blames, are more appropriately introduced in other parts of the history.—ED.] * See in the Hist. August. p. 116, 117, the whole contest between Alexander and the senate, extracted from the journals of that assembly. It happened on the 6th of March, probably of the {. 223, when the Romans had enjoyed, almost a twelvemonth, the

lessings of his reign. Before the appellation of Antoninus was offered him as a title of honour, the senate waited to see whether Alexander would not assume it as a family name. + This rendered the soldiers more arrogant, and impoverished the state without obtaining one substantial advantage.—WENck. + It was a *

O

[ocr errors]

the fierce multitude with a sense of duty and to restore at least a faint image of that discipline to which the Romans owed their empire over so many other nations, as warlike and more powerful than themselves. But his prudence was vain, his courage fatal, and the attempt towards a reformation served only to inflame the ills it was meant to cure. The praetorian guards were attached to the youth of Aloilo They loved him as a tender pupil, whom they had saved from a tyrant's fury, and placed on the imperial throne. That amiable prince was sensible of the obligation; but as his gratitude was restrained within the limits of reason and justice, they soon were more dissatisfied with the virtues of Alexander, than they had ever been with the vices of Elagabalus. Their prefect, the wise Ulpian, was the friend of the laws, and of the people; he was considered as the enemy of the soldiers, and to his pernicious counsels every scheme of reformation was imputed. Some trifling accident blew up their discontent into a furious mutiny; and a civil war raged, during three days, in Rome, whilst the life of that excellent minister was defended by the grateful people. Terrified, at length, by the sight of some houses in flames, and by the threats of a general conflagration, the people yielded with a sigh, and left the virtuous but unfortunate ł. to his fate. He was pursued into the imperial palace, and massacred at the feet of his master, who vainly strove to cover him with the purple, and to obtain his pardon from the inexorable soldiers.” Such was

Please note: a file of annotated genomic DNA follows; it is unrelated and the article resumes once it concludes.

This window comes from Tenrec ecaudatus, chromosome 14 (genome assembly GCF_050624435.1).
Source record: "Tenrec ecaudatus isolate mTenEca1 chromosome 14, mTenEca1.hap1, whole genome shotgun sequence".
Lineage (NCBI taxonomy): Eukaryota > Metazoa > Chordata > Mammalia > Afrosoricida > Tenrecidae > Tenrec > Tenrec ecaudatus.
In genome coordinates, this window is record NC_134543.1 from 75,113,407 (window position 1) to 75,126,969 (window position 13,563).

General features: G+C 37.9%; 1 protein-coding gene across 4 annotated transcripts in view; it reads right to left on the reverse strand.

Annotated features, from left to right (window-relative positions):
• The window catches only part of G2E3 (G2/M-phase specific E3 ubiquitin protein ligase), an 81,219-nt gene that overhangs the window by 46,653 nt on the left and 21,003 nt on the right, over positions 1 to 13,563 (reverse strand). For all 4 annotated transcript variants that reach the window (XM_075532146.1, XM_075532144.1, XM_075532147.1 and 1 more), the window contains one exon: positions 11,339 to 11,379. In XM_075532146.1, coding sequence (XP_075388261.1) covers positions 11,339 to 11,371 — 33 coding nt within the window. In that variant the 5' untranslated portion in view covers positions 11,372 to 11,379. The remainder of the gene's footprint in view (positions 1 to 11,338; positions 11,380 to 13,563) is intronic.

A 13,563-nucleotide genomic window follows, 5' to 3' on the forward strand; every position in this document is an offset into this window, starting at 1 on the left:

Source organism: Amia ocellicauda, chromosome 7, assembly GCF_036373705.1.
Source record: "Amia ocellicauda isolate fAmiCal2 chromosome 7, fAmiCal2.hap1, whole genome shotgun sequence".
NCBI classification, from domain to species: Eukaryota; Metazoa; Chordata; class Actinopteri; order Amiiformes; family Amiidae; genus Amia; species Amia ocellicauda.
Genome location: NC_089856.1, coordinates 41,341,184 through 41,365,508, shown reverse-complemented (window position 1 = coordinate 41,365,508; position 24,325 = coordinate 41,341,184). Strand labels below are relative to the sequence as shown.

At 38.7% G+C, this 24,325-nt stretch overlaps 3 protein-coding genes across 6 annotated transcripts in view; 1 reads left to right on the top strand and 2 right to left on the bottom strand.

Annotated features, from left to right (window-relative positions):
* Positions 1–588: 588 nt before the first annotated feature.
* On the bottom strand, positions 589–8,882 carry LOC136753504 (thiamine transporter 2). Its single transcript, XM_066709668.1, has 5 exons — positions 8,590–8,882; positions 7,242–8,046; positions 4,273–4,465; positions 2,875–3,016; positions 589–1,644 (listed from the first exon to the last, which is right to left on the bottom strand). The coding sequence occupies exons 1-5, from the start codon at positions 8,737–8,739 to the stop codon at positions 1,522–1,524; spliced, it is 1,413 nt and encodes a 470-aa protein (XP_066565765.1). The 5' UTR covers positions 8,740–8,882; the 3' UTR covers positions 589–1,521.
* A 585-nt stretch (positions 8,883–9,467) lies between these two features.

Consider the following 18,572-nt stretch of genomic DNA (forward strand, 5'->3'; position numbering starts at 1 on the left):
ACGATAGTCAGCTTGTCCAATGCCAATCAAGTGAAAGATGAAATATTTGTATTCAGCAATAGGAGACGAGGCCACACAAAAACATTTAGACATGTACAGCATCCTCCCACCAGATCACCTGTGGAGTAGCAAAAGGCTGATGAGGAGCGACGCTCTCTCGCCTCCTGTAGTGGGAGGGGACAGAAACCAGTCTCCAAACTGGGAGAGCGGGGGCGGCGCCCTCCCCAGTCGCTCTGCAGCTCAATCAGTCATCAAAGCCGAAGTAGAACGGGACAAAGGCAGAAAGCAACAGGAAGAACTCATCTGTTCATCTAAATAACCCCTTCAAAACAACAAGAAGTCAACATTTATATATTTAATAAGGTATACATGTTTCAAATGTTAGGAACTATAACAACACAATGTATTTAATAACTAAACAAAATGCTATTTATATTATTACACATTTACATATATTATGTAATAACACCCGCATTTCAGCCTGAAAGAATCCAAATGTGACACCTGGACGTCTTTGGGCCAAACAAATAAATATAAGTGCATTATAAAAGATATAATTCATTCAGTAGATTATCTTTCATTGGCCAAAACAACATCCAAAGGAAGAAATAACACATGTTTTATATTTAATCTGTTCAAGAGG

saying of the emperor's : Se milites magis servare, quam seipsum ; quod salus publica in his esset. Hist. August p. 130. * The three days' contest between the people and the praetorian guards, and the murder of Ulpian by the latter, were two distinct events, which Gibbon, misunderstanding Dion, has here blended into one. The last of them is the first related by that historian ; then turning back, as often was his custom, he says, that there had already been a civil war of three days between the people and the soldiers, during the life of Ulpian, but not on his account. It originated, as he states, in a very trifling circumstance. But the outbreak against Ulpian he attributes to his having, in his capacity of praetorian prefect, condemned to death his two predecessors, Chrestus and Flavian, whom the troops wished to avenge. Zosimus (l. 1, c. 11) imputes to Mamaea the sentence passed on them; but the military very willingly ascribed it to Ulpian, to whom it had been advantageous, and whom they hated.—WENck. [M. Wenck forgot here, as both he and M. Guizot have done elsewhere, that Gibbon's olject was rather to

« ForrigeFortsett »